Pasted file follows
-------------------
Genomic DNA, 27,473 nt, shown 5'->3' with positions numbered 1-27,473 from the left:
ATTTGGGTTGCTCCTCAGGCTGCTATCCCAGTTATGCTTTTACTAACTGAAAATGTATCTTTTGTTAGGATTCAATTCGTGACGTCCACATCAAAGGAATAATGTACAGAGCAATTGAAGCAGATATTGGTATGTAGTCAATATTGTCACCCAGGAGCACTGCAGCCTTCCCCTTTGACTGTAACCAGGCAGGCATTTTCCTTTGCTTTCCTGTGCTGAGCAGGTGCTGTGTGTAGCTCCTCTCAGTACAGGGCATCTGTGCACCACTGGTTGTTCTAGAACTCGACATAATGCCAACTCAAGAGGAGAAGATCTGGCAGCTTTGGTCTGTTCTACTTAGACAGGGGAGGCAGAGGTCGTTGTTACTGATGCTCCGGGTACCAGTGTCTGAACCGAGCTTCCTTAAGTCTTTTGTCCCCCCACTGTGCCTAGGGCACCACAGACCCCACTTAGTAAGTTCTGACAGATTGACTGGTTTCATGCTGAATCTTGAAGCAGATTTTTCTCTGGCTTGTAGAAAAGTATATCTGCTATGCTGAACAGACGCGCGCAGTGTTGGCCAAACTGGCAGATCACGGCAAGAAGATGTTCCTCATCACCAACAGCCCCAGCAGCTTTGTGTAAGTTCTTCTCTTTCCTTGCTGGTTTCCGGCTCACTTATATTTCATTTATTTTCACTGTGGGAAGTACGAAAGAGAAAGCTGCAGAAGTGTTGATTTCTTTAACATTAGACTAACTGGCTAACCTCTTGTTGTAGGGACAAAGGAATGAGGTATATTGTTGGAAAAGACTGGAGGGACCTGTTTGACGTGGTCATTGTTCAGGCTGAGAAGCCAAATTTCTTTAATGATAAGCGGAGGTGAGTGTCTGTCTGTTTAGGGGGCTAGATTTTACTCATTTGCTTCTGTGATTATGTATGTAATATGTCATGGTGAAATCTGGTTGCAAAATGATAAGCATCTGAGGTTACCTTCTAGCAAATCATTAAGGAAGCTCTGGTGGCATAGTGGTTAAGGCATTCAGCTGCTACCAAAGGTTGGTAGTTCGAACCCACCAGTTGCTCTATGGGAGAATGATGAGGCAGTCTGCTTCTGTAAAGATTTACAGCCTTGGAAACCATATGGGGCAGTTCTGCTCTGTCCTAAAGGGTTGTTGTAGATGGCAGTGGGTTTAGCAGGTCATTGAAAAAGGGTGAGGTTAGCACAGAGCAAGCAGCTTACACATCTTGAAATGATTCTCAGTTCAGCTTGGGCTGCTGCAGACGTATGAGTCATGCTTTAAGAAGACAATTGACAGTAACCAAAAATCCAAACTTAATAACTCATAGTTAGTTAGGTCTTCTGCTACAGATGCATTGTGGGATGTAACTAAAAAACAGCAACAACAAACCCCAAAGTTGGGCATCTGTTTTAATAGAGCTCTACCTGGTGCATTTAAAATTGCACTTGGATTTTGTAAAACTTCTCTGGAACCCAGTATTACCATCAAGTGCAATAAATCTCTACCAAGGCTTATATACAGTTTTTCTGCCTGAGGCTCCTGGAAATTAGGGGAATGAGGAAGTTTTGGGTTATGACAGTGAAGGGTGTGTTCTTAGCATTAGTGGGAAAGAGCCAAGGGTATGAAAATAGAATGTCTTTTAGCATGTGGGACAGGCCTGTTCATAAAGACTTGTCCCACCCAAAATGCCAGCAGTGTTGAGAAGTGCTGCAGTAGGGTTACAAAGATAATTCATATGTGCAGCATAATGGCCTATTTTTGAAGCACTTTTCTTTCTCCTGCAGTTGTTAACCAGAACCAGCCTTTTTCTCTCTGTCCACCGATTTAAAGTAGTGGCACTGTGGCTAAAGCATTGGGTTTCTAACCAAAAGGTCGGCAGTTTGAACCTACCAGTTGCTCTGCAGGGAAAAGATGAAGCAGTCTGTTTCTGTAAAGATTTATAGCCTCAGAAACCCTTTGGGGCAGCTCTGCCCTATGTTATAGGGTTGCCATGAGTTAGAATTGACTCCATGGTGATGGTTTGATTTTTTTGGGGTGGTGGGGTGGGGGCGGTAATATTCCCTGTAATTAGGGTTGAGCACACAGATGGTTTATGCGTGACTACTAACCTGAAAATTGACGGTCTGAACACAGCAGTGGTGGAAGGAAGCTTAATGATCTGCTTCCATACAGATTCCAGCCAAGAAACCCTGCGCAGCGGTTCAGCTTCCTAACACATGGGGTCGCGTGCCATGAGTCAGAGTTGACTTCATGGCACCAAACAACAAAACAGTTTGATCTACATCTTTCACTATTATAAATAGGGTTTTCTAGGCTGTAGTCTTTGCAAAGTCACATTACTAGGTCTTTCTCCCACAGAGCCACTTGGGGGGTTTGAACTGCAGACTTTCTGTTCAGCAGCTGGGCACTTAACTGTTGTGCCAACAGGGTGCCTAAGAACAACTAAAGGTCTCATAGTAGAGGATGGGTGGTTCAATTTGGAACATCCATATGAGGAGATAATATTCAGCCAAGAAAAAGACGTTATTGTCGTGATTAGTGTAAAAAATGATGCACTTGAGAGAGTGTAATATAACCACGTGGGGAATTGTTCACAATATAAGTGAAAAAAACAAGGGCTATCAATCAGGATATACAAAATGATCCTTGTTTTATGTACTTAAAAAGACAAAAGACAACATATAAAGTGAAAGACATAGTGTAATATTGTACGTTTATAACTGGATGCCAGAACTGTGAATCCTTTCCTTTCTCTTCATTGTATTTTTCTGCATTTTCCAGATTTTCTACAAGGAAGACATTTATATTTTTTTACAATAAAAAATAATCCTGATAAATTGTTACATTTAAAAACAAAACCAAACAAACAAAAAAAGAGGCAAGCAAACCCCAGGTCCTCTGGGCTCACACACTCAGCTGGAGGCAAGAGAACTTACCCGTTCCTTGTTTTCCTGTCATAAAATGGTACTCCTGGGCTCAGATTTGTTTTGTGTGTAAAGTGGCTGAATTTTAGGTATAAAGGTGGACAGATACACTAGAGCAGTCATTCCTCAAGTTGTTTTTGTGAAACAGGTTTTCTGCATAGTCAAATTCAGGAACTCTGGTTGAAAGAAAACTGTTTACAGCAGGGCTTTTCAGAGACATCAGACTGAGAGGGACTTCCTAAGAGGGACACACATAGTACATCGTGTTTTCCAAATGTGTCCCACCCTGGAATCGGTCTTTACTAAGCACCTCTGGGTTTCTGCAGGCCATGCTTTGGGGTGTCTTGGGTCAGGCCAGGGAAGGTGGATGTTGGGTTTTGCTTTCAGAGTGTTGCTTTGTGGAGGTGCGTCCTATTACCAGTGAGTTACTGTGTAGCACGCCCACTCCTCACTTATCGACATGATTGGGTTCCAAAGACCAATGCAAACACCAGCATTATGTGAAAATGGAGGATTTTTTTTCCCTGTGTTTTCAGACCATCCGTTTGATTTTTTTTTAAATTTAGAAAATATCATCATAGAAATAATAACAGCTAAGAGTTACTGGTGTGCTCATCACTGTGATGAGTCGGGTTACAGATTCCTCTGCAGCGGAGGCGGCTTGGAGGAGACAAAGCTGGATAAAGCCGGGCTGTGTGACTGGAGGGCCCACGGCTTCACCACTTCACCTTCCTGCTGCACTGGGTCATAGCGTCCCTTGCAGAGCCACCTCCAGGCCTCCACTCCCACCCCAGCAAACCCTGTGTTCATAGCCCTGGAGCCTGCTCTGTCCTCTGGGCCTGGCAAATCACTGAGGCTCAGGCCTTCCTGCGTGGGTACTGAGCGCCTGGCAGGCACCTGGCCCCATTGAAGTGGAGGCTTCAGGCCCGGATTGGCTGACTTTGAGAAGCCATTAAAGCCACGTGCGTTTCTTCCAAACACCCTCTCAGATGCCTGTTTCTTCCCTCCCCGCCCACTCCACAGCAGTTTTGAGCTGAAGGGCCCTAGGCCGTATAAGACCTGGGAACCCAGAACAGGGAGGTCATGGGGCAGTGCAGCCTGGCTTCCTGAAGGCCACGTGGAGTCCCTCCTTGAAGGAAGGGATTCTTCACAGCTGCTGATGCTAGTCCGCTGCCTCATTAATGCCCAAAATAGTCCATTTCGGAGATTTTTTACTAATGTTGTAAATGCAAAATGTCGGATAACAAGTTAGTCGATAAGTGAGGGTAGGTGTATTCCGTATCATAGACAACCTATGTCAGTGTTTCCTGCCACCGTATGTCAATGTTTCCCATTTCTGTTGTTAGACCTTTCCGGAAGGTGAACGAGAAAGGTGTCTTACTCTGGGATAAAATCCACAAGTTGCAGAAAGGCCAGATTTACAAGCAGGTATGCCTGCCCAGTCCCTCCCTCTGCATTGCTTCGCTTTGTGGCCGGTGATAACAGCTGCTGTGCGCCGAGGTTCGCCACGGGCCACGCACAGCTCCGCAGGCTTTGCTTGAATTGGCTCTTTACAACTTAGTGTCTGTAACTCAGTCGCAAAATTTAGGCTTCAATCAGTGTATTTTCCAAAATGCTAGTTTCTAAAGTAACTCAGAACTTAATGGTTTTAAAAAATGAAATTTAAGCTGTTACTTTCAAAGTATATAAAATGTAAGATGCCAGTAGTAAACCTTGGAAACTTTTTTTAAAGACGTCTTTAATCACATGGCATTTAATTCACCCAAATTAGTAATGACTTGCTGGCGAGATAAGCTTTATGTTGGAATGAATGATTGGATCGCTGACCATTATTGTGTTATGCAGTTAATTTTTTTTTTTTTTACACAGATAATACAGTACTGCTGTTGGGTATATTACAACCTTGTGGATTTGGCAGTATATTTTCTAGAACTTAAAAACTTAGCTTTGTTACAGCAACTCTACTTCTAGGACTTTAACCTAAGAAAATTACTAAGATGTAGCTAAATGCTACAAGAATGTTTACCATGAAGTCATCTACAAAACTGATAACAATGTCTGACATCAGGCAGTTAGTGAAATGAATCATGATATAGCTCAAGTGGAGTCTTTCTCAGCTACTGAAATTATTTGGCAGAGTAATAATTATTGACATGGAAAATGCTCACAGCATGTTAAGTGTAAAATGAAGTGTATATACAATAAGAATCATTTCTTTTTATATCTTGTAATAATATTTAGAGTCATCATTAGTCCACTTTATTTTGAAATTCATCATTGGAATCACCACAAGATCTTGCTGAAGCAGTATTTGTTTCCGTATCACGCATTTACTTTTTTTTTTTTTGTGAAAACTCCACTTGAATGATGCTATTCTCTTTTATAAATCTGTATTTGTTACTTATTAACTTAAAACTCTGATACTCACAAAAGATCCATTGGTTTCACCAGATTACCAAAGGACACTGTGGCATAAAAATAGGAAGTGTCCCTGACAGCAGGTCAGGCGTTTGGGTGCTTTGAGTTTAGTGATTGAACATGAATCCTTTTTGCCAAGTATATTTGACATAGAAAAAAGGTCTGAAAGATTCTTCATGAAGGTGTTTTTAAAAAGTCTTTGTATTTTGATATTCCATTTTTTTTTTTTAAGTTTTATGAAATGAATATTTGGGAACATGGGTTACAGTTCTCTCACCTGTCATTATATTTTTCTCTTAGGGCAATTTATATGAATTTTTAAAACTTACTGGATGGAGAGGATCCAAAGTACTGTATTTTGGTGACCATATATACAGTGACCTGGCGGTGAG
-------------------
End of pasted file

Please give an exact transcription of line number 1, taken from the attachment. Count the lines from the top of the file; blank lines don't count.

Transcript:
Genomic DNA, 27,473 nt, shown 5'->3' with positions numbered 1-27,473 from the left: